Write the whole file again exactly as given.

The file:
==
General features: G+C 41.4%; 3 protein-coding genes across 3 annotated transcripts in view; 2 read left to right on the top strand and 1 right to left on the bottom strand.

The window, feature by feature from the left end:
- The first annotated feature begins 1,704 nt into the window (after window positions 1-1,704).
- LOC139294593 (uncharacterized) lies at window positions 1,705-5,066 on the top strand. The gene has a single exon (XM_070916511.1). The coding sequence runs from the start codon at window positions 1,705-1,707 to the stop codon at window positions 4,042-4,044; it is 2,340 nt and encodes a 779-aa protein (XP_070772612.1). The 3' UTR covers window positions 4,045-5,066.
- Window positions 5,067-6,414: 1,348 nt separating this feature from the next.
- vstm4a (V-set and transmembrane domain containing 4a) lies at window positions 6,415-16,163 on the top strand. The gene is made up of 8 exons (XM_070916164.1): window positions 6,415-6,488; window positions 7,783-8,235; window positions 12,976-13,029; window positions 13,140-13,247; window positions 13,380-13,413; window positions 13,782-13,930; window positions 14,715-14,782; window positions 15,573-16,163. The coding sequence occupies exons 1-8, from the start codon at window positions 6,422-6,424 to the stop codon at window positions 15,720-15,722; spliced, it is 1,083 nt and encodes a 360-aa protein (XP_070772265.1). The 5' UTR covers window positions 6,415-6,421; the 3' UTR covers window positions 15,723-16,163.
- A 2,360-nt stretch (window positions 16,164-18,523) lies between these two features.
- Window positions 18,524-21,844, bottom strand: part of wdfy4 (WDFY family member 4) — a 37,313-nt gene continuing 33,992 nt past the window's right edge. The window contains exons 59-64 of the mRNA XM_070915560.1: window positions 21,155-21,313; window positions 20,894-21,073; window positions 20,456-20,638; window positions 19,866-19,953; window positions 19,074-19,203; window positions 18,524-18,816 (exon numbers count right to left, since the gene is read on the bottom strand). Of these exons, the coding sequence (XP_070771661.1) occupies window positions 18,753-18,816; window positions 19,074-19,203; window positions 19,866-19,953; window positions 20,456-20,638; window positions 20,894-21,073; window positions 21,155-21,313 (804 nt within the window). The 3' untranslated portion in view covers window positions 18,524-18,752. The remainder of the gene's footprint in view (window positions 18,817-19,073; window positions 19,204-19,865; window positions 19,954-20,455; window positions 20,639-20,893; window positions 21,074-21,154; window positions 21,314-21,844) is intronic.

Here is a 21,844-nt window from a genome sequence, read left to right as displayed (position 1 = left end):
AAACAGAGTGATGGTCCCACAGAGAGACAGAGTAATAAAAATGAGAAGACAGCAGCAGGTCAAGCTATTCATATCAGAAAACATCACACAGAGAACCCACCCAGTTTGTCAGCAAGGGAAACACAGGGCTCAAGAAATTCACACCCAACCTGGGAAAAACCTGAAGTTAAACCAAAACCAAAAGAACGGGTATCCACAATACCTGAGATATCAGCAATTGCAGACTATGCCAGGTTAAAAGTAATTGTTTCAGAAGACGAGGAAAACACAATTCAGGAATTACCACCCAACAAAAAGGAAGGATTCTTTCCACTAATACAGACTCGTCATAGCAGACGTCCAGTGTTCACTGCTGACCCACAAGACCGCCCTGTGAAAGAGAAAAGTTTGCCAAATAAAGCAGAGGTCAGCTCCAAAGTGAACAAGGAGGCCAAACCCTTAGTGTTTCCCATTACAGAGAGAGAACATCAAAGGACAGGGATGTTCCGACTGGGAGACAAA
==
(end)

General features: G+C 41.4%; 3 protein-coding genes across 3 annotated transcripts in view; 2 read left to right on the top strand and 1 right to left on the bottom strand.

The window, feature by feature from the left end:
- The first annotated feature begins 1,704 nt into the window (after window positions 1-1,704).
- LOC139294593 (uncharacterized) lies at window positions 1,705-5,066 on the top strand. The gene has a single exon (XM_070916511.1). The coding sequence runs from the start codon at window positions 1,705-1,707 to the stop codon at window positions 4,042-4,044; it is 2,340 nt and encodes a 779-aa protein (XP_070772612.1). The 3' UTR covers window positions 4,045-5,066.
- Window positions 5,067-6,414: 1,348 nt separating this feature from the next.
- vstm4a (V-set and transmembrane domain containing 4a) lies at window positions 6,415-16,163 on the top strand. The gene is made up of 8 exons (XM_070916164.1): window positions 6,415-6,488; window positions 7,783-8,235; window positions 12,976-13,029; window positions 13,140-13,247; window positions 13,380-13,413; window positions 13,782-13,930; window positions 14,715-14,782; window positions 15,573-16,163. The coding sequence occupies exons 1-8, from the start codon at window positions 6,422-6,424 to the stop codon at window positions 15,720-15,722; spliced, it is 1,083 nt and encodes a 360-aa protein (XP_070772265.1). The 5' UTR covers window positions 6,415-6,421; the 3' UTR covers window positions 15,723-16,163.
- A 2,360-nt stretch (window positions 16,164-18,523) lies between these two features.
- Window positions 18,524-21,844, bottom strand: part of wdfy4 (WDFY family member 4) — a 37,313-nt gene continuing 33,992 nt past the window's right edge. The window contains exons 59-64 of the mRNA XM_070915560.1: window positions 21,155-21,313; window positions 20,894-21,073; window positions 20,456-20,638; window positions 19,866-19,953; window positions 19,074-19,203; window positions 18,524-18,816 (exon numbers count right to left, since the gene is read on the bottom strand). Of these exons, the coding sequence (XP_070771661.1) occupies window positions 18,753-18,816; window positions 19,074-19,203; window positions 19,866-19,953; window positions 20,456-20,638; window positions 20,894-21,073; window positions 21,155-21,313 (804 nt within the window). The 3' untranslated portion in view covers window positions 18,524-18,752. The remainder of the gene's footprint in view (window positions 18,817-19,073; window positions 19,204-19,865; window positions 19,954-20,455; window positions 20,639-20,893; window positions 21,074-21,154; window positions 21,314-21,844) is intronic.

Here is a 21,844-nt window from a genome sequence, read left to right as displayed (position 1 = left end):
AAACAGAGTGATGGTCCCACAGAGAGACAGAGTAATAAAAATGAGAAGACAGCAGCAGGTCAAGCTATTCATATCAGAAAACATCACACAGAGAACCCACCCAGTTTGTCAGCAAGGGAAACACAGGGCTCAAGAAATTCACACCCAACCTGGGAAAAACCTGAAGTTAAACCAAAACCAAAAGAACGGGTATCCACAATACCTGAGATATCAGCAATTGCAGACTATGCCAGGTTAAAAGTAATTGTTTCAGAAGACGAGGAAAACACAATTCAGGAATTACCACCCAACAAAAAGGAAGGATTCTTTCCACTAATACAGACTCGTCATAGCAGACGTCCAGTGTTCACTGCTGACCCACAAGACCGCCCTGTGAAAGAGAAAAGTTTGCCAAATAAAGCAGAGGTCAGCTCCAAAGTGAACAAGGAGGCCAAACCCTTAGTGTTTCCCATTACAGAGAGAGAACATCAAAGGACAGGGATGTTCCGACTGGGAGACAAA